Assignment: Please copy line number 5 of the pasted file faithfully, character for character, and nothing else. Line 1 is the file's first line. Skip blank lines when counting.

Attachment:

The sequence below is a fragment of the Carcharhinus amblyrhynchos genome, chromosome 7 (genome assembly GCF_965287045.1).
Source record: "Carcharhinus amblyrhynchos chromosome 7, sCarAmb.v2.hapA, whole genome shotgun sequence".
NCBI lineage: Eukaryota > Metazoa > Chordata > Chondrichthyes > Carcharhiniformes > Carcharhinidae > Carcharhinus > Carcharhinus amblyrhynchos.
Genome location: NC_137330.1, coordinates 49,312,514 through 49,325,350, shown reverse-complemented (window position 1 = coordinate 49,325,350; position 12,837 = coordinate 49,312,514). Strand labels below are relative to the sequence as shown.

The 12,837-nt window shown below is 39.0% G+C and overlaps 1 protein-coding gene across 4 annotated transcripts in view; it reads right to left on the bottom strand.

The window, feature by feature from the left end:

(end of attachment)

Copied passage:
The 12,837-nt window shown below is 39.0% G+C and overlaps 1 protein-coding gene across 4 annotated transcripts in view; it reads right to left on the bottom strand.